The Hocągara (Ho-Chungara) or Hocąks (Ho-Chunks) are a Siouan-speaking Native American Nation originally from Wisconsin and northern Illinois. Due to forced emigration in the 19th century, they now constitute two individual tribes; the Ho-Chunk Nation of Wisconsin and the Winnebago Tribe of Nebraska. They are most closely related to the Chiwere peoples (the Ioway, Oto, and Missouria), and more distantly to the Dhegiha (Quapaw, Kansa, Omaha, Ponca, and Osage).
In the story that follows, the Bear Clan assumes the foundation role for the whole nation, and when they land they find the nation's friendship tribe, the Menominee. The Bear Clan is strongly associated with the kaǧi, a term that denotes the raven and northern crow. It is also the name by which the Hocągara know the Menominee.
On account of his vision, a great Menominee (Kaǧi) chief commanded that all manner of supplies be assembled at a white sand beach on Lake Michigan. And when all this had been done and set in order, as the sun reached its zenith the vision came to life: in the pure blue sky of the eastern horizon a single dark cloud began to form and move irresistibly towards them. It was a great flock of ravens (kaǧi), spirit birds with rainbow plumage of iridescent colors. The instant that the first of these landed, he materialized into a naked, kneeling man. The Menominee chief said to his people, "Give this man clothing, for he is a chief." And the others landed in like fashion, and were given great hospitality. They were the Hocąk nation, and that is how they came to Red Banks.
Red Banks (Wisconsin) is the traditional homeland of the Hocąk Nation. It is situated on Green Bay, which the Hocągara called Te-rok, the "Within Lake". Lake Michigan as a whole was called Te-šišik, "Bad Lake", which may well have led the Algonquian peoples round about Lake Winnebago to call them "the people of the Bad Waters", or Winnibégo in Menominee.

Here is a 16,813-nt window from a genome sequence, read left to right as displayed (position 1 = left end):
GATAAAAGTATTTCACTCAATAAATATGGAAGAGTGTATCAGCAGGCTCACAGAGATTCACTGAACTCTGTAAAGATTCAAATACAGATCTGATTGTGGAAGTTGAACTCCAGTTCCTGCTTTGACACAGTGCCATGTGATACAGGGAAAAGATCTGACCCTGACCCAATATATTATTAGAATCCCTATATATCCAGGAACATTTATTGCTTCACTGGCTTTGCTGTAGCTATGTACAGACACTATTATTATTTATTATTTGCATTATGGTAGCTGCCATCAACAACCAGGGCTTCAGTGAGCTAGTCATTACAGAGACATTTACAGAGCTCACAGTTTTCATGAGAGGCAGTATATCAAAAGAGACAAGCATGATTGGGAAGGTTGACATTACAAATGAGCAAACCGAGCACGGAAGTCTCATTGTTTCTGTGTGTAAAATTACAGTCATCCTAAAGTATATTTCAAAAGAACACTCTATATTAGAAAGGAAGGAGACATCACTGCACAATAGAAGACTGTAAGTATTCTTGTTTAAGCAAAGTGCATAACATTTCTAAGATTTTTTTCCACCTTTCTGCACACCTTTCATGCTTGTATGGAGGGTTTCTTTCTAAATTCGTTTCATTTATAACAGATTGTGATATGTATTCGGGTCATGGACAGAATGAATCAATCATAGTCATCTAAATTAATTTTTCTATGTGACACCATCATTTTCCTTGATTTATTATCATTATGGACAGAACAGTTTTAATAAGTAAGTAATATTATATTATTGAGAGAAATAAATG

Trickster tales played a major role in the Winnebago tribe. These stories were passed down orally and depicted humorous lessons through animals, nature and trickery. For example, "The Trickster and Talking Bulb" tells the story of "The Old Man", who disregards the warnings of a bulb and, in turn, gets punished for his defiance. The trickster later learns to respect nature and not go against it.
Red Horn (also known as 'He Who Wears (Human) Faces on His Ears') is found in the oral traditions of the Ioway, and Hocągara (Winnebago) (whose ethnology was recorded by anthropologist Paul Radin, 1908–1912). The Red Horn Cycle depicts his adventures with Turtle, the thunderbird Storms-as-He-Walks (Mą’e-manįga) and others who contest a race of giants, the Wąge-rucge or "Man-Eaters", who have been killing human beings whom Red Horn has pledged to help. Red Horn eventually took a red haired giant woman as a wife. Archaeologists have speculated that Red Horn is a mythic figure in Mississippian art, represented on a number of Southeastern Ceremonial Complex (SECC) artifacts. Hall has shown that the mythic cycle of Red Horn and his sons has some interesting analogies with the Hero Twins mythic cycle of Mesoamerica.